This unconditional acceptance of others needs to be built upon an unconditional acceptance of ourselves. The approach is encapsulated in A Mantra of Love in Part B.

All this may seem fine in theory, but in real life it can often seem very difficult to cultivate a positive regard for everybody. some people may seem to have the knack of rubbing us up the wrong way. Others may not be prepared to accept us in the way we are trying to accept them.

In these situations, instead of retaliating or blanking them out, I find it helpful to take a mental step back and imagine that behind each person's  words and actions lies their real being. It may seem very hard to do this, especially at first. But it is perfectly possible; when I manage to persist with this approach I often find that situations resolve themselves as if by magic.

In my experience, entertaining a negative impression of just one person can quickly lead to forming negative views of others. This creates an atmosphere of isolation, distrust and disharmony. As well as hurting the other person (however subtly or tacitly) we are also doing ourselves great harm, as we are constricting the spirit within us which wants to reach out to all others.

On the other hand, the more open-hearted we become, the more harmonious and wholesome our community is likely to be; open-heartedness can be infectious!

If we accept someone as a person, it does not follow that we need to accept their beliefs or behaviour. This is an obvious, but crucial distinction. There are times when we need to ask people to behaviour in a different way; this issue will be examined below in the third section Let us speak peace.



bullet point 2. A smile is the beginning of peace
a) Greeting someone with a smile helps to build bridges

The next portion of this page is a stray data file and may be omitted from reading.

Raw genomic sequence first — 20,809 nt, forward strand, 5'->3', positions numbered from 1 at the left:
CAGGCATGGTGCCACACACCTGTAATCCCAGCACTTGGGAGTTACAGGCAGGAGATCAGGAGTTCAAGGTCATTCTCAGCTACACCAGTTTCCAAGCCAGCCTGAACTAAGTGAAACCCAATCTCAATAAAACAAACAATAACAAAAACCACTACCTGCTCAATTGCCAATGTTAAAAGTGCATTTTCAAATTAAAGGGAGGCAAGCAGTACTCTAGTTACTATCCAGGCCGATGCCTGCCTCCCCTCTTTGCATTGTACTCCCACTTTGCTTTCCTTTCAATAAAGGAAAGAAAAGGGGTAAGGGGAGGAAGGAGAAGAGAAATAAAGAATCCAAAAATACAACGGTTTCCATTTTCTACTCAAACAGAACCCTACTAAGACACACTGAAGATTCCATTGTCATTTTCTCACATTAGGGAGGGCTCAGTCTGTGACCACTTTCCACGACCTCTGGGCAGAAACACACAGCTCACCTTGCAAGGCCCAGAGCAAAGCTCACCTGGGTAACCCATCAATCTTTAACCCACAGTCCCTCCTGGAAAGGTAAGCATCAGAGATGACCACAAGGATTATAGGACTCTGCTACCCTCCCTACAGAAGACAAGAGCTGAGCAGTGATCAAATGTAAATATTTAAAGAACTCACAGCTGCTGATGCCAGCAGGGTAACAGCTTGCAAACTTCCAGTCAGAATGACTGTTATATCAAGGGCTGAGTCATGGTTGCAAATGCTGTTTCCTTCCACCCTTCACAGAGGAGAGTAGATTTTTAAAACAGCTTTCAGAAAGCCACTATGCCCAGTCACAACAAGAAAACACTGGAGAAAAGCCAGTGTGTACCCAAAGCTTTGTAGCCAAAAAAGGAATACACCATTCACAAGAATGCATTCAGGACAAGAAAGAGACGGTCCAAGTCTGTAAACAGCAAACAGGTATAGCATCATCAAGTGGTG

We are connected with everyone we meet. This includes everyone we pass by in the street, everyone we see in the shop, and everyone who crowds with us onto the underground train. As well as living on the same planet, we breathe the same air, drink the same water, and gain light and warmth from the same sun.

Every person we meet is our sister or brother, just as we are their sister or brother. I see this as a matter of great celebration! And what better way is there to recognise our kinship than to greet them with a smile?

However, we need to be reasonably sure that the person we pass by is ready to receive our greeting. Some people do not wish to be spoken to, or others may find a smile unnerving. They may be unwell, deep in thought, or just not feeling like interacting with other people; therefore they might feel irritated, embarrassed, or even intimidated if greeted by a stranger.

For this reason I have two basic methods of greeting: 'open' ones for those people I sense are receptive, and 'hidden' ones for those who seem to want to be left alone. The 'open' greeting comes in the form of a smile, and maybe a pleasantry; the 'hidden' one is just thought, with perhaps a slight nod. Both forms arise from a desire to include and recognise everyone as a universal sibling.

I find that if I am gently able to establish eye contact with someone, they are usually receptive to being greeted. If someone does not appear to register my presence, or seems determined to blank me out, then I usually greet them silently.

I find that merely remembering that every one of us is a brother or sister helps to soften my heart towards all those I meet. Like many people, I find it all too easy to make snap judgements about people whose physical appearance or mode of behaviour I don't like.

All this may seem trivial or glaringly obvious. However, in my experience the simple act of greeting someone - whether openly or inwardly - can have a remarkable accumulative effect, as it can encourage others to be more open and friendly to the people they meet. A 'knock-on' or ripple effect will then have been created.

It may help to remember two things Mother Teresa said:
    'Peace begins with a smile.'
    'In this life we cannot do great things. We can only do small things with great love.'
I strongly believe that the small act of being open and friendly to everyone we meet can help create a much more open, friendly and peaceful community.

b) How a kind smile and greeting can help others
Imagine you have job working in the public domain, such as in a shop, a cafe, or at a reception desk.

You're having a very difficult day: a succession of customers have been argumentative, rude or impatient. Others have been patronising, disdainful, or have done their best to ignore you. Your boss has been unfairly criticising your work. On top of this, you are going through a sticky patch at home with your partner, or with a family member.

The situation begins to get to you. On the surface you are trying your best to put on a brave face, but inwardly you are seething, tense, or close to dissolving into tears.